What Does Optimizing Content Really Mean?

In a recent discussion with another client, we chatted about the possibilities of optimizing content. From their perspective, this meant ensuring the content had stats from the past year and included their top keywords. Not a bad start, actually, but it’s not the kind of systematic approach that HubSpot and others are using to maximize the impact of their optimization efforts.

“For the HubSpot Blog, our number-one KPI is organic traffic, so updating an article goes beyond fact-checking and resurfacing it across our marketing channels,” says Braden Becker, a senior staff writer with HubSpot.

He describes how HubSpot approaches their optimization planning at a high level. “I currently manage four types of updates, but our governing rule is: The higher the article’s original traffic, the higher the potential traffic increase after we update it. From there, I work with one of our SEO strategists to come up with a topic-based keyword strategy that is consistent with the intent behind the article when it was first written.”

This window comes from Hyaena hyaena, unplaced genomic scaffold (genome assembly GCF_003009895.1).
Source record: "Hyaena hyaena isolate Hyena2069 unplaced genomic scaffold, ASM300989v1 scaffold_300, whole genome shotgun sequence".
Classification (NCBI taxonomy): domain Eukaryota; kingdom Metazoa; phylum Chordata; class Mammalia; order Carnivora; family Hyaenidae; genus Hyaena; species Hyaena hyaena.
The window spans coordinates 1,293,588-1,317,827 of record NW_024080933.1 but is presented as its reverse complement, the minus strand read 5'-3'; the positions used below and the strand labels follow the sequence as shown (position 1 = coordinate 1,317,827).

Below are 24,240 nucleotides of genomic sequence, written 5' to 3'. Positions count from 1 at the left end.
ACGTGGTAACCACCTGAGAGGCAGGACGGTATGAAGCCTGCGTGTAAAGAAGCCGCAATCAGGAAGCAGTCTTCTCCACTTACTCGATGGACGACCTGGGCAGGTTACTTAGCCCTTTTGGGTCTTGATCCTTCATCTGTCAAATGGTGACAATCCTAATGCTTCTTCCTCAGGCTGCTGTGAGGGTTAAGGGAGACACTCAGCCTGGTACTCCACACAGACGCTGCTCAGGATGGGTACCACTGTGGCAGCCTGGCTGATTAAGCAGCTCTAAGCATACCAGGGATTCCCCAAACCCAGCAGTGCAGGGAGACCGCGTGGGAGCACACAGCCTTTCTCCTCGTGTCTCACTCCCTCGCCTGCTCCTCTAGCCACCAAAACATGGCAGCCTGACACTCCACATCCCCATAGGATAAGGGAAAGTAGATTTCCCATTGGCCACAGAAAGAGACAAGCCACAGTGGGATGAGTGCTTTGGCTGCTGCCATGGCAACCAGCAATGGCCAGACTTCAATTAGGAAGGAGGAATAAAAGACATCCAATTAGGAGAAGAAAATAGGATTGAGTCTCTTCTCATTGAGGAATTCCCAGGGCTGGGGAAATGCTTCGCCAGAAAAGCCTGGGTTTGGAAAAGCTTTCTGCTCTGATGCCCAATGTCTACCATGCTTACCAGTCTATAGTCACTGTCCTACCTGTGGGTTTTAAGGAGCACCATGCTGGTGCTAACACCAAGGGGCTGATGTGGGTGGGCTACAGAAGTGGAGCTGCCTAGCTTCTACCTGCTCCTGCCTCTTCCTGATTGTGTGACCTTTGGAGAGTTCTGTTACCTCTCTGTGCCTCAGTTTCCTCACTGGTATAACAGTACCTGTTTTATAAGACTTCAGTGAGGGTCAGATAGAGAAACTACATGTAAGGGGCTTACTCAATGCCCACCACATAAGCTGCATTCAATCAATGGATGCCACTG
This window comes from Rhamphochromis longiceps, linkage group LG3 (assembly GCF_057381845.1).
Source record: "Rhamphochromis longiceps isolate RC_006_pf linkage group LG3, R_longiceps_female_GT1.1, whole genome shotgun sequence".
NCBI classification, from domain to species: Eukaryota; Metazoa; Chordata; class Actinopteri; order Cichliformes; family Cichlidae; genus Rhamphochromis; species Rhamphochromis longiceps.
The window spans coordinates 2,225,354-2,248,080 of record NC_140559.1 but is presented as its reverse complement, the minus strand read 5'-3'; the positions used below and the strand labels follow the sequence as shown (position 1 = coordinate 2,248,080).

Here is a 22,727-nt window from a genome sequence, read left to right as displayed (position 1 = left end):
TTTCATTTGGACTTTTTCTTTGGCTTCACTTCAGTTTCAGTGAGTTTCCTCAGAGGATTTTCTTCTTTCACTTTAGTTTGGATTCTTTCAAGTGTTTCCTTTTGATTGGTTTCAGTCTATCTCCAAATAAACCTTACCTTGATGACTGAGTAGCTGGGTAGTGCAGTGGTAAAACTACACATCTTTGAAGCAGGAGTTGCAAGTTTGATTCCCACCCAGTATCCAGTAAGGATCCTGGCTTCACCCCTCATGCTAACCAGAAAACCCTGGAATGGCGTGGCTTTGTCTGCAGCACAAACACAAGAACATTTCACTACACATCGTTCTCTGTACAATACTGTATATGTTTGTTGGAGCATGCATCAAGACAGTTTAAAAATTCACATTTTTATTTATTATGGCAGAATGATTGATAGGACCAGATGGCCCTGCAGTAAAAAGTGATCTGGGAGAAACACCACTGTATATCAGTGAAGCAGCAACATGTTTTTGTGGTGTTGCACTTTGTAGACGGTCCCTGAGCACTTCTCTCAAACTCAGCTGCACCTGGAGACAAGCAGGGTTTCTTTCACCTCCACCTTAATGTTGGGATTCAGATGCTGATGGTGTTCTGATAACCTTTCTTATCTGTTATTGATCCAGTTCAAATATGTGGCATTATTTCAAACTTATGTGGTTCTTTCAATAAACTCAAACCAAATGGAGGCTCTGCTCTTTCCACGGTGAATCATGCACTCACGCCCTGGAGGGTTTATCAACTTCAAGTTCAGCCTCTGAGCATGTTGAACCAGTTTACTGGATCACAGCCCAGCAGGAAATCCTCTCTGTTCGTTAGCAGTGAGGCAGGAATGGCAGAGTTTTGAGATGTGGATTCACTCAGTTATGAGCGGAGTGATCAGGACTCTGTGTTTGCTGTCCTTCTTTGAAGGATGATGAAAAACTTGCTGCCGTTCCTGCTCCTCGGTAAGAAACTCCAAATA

For marketers, there are a few key steps to consider from a process point of view:

  • Allocate resources to optimization of both time and human capital.
  • Outline your goals, and leverage data when identifying the best content.
  • Identify promising pieces of content based on past performance. What’s performing well and resonating with your audience?
  • Evaluate the content to make sure it’s current. Update your statistics, and fact-check to ensure the content is up-to-date with changes such as process, product, or current events.
  • Look at the content from a keyword and intent point of view, and plug it into your SEO strategy.
  • Update and republish content.
  • Look for opportunities to resurface through links, social media channels, newsletters, and paid distribution.
  • Assess your performance through the lens of your KPIs.

Intent: The Hidden Guide to Successful Optimization